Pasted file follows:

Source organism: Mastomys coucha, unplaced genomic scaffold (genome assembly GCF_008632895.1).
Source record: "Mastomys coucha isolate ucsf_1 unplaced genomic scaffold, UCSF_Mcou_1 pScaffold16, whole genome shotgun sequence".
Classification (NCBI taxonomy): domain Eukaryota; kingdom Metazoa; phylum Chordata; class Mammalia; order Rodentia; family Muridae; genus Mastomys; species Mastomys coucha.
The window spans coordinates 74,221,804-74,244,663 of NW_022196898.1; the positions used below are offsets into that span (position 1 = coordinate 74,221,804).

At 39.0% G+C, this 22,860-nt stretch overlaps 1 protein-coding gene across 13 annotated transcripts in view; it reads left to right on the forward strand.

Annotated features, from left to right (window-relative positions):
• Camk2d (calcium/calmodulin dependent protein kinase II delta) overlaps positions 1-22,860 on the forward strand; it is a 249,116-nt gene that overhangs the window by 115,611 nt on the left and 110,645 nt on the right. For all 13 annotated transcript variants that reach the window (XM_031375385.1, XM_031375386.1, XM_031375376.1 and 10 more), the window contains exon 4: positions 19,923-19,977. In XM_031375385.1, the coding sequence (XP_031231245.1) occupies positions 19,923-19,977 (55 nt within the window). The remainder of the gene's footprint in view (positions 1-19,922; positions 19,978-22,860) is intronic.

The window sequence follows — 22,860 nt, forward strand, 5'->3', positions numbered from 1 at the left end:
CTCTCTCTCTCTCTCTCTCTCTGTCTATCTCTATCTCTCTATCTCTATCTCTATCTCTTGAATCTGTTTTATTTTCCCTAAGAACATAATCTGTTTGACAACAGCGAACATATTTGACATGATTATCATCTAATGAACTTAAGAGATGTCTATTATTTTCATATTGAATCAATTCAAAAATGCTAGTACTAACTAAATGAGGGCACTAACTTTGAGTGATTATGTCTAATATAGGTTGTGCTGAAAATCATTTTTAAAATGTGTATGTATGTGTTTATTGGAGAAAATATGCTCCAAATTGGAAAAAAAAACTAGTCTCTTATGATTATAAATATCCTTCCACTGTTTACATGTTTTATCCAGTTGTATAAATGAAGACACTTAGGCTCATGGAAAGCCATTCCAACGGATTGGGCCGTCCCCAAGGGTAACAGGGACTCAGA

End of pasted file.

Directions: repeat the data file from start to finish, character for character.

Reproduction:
Source organism: Mastomys coucha, unplaced genomic scaffold (genome assembly GCF_008632895.1).
Source record: "Mastomys coucha isolate ucsf_1 unplaced genomic scaffold, UCSF_Mcou_1 pScaffold16, whole genome shotgun sequence".
Classification (NCBI taxonomy): domain Eukaryota; kingdom Metazoa; phylum Chordata; class Mammalia; order Rodentia; family Muridae; genus Mastomys; species Mastomys coucha.
The window spans coordinates 74,221,804-74,244,663 of NW_022196898.1; the positions used below are offsets into that span (position 1 = coordinate 74,221,804).

At 39.0% G+C, this 22,860-nt stretch overlaps 1 protein-coding gene across 13 annotated transcripts in view; it reads left to right on the forward strand.

Annotated features, from left to right (window-relative positions):
• Camk2d (calcium/calmodulin dependent protein kinase II delta) overlaps positions 1-22,860 on the forward strand; it is a 249,116-nt gene that overhangs the window by 115,611 nt on the left and 110,645 nt on the right. For all 13 annotated transcript variants that reach the window (XM_031375385.1, XM_031375386.1, XM_031375376.1 and 10 more), the window contains exon 4: positions 19,923-19,977. In XM_031375385.1, the coding sequence (XP_031231245.1) occupies positions 19,923-19,977 (55 nt within the window). The remainder of the gene's footprint in view (positions 1-19,922; positions 19,978-22,860) is intronic.

The window sequence follows — 22,860 nt, forward strand, 5'->3', positions numbered from 1 at the left end:
CTCTCTCTCTCTCTCTCTCTCTGTCTATCTCTATCTCTCTATCTCTATCTCTATCTCTTGAATCTGTTTTATTTTCCCTAAGAACATAATCTGTTTGACAACAGCGAACATATTTGACATGATTATCATCTAATGAACTTAAGAGATGTCTATTATTTTCATATTGAATCAATTCAAAAATGCTAGTACTAACTAAATGAGGGCACTAACTTTGAGTGATTATGTCTAATATAGGTTGTGCTGAAAATCATTTTTAAAATGTGTATGTATGTGTTTATTGGAGAAAATATGCTCCAAATTGGAAAAAAAAACTAGTCTCTTATGATTATAAATATCCTTCCACTGTTTACATGTTTTATCCAGTTGTATAAATGAAGACACTTAGGCTCATGGAAAGCCATTCCAACGGATTGGGCCGTCCCCAAGGGTAACAGGGACTCAGA